Ask These 12 Interview Questions Now to Head Off Home-Share Trouble Later
It's often the little things that can make or break a home-share relationship. Avoid common domestic squabbles with an upfront conversation about a renter's -- and your parents' -- habits, tics, and quirks. Here's what you and your parent need to find out from a potential home-share candidate:
Are you looking for company?
Before you meet with the candidate, find out how your parents answer this question. They need to be clear from the start whether they want to be friends with a housemate or to keep their distance. This will help them choose someone who feels the same way.
What time do you turn in?
Do your parents need a quiet house after 10 p.m. or are they insomniacs who wander the house half the night? Is the renter a nurse who will sometimes work the night shift? Does that matter to your parents? It's often wise to establish quiet hours everyone can agree to.
More Questions to Ask When Planning to Share a House
What's your definition of "clean"?
Everyone has his own idea about what constitutes a clean house. Talk out whether the renter will take turns cleaning the house or whether each person will have specific jobs they're responsible for. When possible, simplify things by tacking $50 onto the rent and hiring a regular cleaning service.
Even with a cleaning service, minor offenses can arise just in day-to-day tidying, so anything your parents feel strongly about should be stated up front. Is it OK to leave dishes on the drying rack overnight or do they need to be put away immediately? Do they want the shower wiped down each morning?
Do you ever work from home?
Many seniors want a renter who heads out in the morning and doesn't come back until evening so they can have the house to themselves during the day. But as working remotely becomes more and more common, this is a good question to clear up right away.
If the renter is a grad student, be sure to ask whether she'll be studying on campus or at home. What schedule will she keep? Make sure it's acceptable to your parents and that it's something the renter is willing to stick to.
Do you expect to have any overnight guests?
This one's a biggie. How do your parents feel about a renter having an overnight guest? If a renter's guests start showing up regularly, your parents may feel outnumbered -- like it's not their house anymore.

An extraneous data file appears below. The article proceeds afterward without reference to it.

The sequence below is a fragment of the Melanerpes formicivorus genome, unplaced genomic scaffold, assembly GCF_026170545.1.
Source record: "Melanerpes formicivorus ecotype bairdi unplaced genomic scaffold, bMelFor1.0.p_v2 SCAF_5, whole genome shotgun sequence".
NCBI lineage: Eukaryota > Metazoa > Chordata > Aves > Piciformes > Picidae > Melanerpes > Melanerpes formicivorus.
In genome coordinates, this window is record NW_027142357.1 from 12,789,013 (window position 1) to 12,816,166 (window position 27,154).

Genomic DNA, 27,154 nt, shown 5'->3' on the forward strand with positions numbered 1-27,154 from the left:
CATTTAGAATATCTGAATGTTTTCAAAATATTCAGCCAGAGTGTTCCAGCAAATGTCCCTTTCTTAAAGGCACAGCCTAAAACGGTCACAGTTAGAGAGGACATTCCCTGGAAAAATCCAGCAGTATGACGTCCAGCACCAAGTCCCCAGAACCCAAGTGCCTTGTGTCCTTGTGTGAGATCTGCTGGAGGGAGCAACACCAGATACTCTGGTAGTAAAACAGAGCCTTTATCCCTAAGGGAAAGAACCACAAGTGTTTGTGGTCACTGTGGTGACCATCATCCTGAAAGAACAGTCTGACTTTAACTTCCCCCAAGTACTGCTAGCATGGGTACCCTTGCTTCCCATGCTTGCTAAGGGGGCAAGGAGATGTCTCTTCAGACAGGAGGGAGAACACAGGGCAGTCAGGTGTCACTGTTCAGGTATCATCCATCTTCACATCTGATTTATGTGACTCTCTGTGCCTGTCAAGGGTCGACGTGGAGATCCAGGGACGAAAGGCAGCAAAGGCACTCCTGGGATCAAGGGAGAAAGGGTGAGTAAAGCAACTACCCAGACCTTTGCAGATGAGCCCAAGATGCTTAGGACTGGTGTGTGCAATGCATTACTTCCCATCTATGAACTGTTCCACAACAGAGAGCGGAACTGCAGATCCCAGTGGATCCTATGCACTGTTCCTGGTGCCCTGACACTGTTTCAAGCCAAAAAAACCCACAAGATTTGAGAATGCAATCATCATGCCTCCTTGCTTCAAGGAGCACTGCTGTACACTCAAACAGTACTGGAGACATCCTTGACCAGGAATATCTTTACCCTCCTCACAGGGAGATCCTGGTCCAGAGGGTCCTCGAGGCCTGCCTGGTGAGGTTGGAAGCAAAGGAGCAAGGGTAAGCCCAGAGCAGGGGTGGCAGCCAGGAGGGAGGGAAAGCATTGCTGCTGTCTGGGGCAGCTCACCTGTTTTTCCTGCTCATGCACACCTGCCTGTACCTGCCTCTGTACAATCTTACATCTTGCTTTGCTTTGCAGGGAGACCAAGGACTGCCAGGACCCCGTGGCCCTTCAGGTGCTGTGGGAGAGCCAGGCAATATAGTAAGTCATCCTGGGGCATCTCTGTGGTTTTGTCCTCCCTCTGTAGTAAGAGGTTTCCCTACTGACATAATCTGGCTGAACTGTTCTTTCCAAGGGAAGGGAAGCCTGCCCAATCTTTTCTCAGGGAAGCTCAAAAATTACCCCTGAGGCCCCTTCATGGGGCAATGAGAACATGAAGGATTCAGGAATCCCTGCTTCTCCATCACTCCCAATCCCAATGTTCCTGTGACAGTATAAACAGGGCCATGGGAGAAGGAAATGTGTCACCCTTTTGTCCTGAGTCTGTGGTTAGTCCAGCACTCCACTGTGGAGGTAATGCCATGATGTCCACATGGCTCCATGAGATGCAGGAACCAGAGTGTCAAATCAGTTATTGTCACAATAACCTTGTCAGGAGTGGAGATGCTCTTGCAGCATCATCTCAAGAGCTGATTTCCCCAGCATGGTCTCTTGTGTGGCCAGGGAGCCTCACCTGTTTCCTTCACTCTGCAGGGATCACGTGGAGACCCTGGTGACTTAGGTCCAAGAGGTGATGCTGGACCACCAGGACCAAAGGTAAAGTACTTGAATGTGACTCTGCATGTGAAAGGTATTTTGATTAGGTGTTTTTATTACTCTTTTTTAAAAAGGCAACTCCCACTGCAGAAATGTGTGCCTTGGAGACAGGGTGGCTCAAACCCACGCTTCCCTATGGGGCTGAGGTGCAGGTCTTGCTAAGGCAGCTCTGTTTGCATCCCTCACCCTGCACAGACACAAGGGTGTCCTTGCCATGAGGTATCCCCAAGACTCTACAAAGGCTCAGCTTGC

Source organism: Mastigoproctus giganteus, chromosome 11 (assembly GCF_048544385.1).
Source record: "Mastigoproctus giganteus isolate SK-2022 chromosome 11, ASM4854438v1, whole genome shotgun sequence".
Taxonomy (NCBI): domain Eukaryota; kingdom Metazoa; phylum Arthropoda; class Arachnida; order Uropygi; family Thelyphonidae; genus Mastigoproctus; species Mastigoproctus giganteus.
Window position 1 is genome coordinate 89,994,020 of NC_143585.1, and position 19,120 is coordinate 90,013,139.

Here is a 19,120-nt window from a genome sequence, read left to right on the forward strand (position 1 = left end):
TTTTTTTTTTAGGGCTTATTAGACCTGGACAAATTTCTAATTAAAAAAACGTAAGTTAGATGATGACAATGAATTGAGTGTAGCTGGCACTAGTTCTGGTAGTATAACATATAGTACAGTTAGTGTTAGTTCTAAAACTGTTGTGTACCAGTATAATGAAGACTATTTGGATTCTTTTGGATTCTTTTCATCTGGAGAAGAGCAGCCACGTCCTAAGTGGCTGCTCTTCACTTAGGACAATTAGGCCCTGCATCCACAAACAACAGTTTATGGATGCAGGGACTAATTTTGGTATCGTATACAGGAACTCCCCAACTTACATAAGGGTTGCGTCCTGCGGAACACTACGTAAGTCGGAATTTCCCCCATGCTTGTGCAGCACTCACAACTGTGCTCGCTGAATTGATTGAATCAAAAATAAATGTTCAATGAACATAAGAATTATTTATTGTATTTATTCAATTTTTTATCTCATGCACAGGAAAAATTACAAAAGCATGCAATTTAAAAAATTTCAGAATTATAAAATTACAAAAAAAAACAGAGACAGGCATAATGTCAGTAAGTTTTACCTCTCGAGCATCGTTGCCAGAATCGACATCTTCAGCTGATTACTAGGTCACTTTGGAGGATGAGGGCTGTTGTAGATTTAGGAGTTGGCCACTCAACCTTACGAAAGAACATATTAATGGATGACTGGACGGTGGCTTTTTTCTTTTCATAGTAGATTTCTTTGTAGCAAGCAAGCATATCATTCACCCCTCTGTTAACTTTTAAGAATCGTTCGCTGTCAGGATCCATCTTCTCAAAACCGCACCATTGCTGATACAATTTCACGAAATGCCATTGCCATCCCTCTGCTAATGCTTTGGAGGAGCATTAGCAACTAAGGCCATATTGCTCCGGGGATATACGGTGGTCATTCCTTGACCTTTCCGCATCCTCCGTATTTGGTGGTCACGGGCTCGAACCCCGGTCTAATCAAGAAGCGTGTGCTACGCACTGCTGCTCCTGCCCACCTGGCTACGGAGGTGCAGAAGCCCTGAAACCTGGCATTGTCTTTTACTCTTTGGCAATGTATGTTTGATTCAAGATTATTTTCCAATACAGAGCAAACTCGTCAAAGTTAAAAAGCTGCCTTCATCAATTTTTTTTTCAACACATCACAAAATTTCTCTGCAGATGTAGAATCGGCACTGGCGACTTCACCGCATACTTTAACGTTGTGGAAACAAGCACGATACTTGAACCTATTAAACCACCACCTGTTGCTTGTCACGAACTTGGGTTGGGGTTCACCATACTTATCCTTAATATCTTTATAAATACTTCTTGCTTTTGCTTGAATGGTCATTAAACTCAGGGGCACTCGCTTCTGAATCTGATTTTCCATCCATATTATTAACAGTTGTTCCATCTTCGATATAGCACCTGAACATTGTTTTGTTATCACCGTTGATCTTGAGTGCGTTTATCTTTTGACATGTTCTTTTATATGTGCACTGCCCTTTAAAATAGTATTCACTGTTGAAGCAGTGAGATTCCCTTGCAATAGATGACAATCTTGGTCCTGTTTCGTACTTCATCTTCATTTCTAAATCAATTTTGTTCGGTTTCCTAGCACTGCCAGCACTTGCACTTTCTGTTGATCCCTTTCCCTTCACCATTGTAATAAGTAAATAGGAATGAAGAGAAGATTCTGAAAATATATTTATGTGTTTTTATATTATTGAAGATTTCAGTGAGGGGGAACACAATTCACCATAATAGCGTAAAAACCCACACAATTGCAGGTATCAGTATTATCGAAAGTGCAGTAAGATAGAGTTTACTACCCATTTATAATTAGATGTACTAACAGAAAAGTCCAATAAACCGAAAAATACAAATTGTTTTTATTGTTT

Or maybe they'd object to having an unmarried couple spending the night in their home. If a renter expects to have overnight guests on a regular basis and your parents aren't outright opposed to it, they could increase the rent a bit to accommodate the imposition. Just be clear up front.
Similarly, is it OK if a renter's friends come over for dinner? Coffee? Just to meet up and leave? Or are your parents uncomfortable having anyone else in the house? If your parents' preferences and a renter's needs are incompatible, it's probably not a match. Write whatever is agreed upon into the lease.
How much do you plan to cook?
Sharing a kitchen is often a bone of contention, particularly with older women. Some renters may duck into the kitchen just long enough to pour a bowl of cereal or microwave a frozen entrée. But others like to cook elaborate meals. Is that OK with your parents? Will the renter be bringing in a lot of kitchen appliances or dishes? Is there room? Or will she share what's already in the cupboards? Will she be expected to have all her own spices and staples?
How do you feel about sharing a bathroom?
If your parents' house has two bathrooms, it's preferable to give the renter her own. This avoids the need to coordinate morning and bedtime schedules and gives everyone a more comfortable level of privacy. As with bed linens, specify whether your parents will provide towels and washcloths.
More Sharing a House Interview Questions
How much stuff do you have?
Tell the candidate that your parents won't store boxes and furniture in their garage or basement, even if there's room. Renters will need to find offsite storage if they have a lot of stuff. You don't want your parents to be stuck with a huge mess if a renter walks out unexpectedly.
Do you need Internet access?
Internet access is a real draw for many renters. But while your parents may be content with a dial-up connection that lets them check e-mail twice a week, a grad student may be thinking more along the lines of WiFi or a dedicated DSL line. If your parents have only a dial-up connection, their renter's Internet use may tie it up too much. So be sure to talk this out in detail. Some renters will be willing to install a second line -- a gift they'll leave to your parents when they go, making renting easier the next time.
Do you drink?
What's the house policy on alcohol? Are your parents OK with social drinking? Is the renter, if your parents are the ones who drink? Sometimes a recovering alcoholic won't want to live with someone who has any booze in the house at all.
My paper towels or yours?
A roll of toilet paper may seem too trivial for words, but who buys it is exactly the sort of domestic misunderstanding that can sour a home-sharing relationship. Establish who buys the paper products, the detergent, the cleaning supplies. If the renter has her own bathroom, does she provide what's in there while your parents keep the kitchen supplied? Be clear and keep it simple so there's no misunderstanding.
Do you have a car?
If so, is there enough room in the driveway for it? If not, is street parking legal on your parents' block or will the renter have to pay a fee for a residential parking permit? Will your parents and the renter need to toggle cars in the driveway? If so, establish a system for keeping both car keys in a basket and talk it over with everyone involved.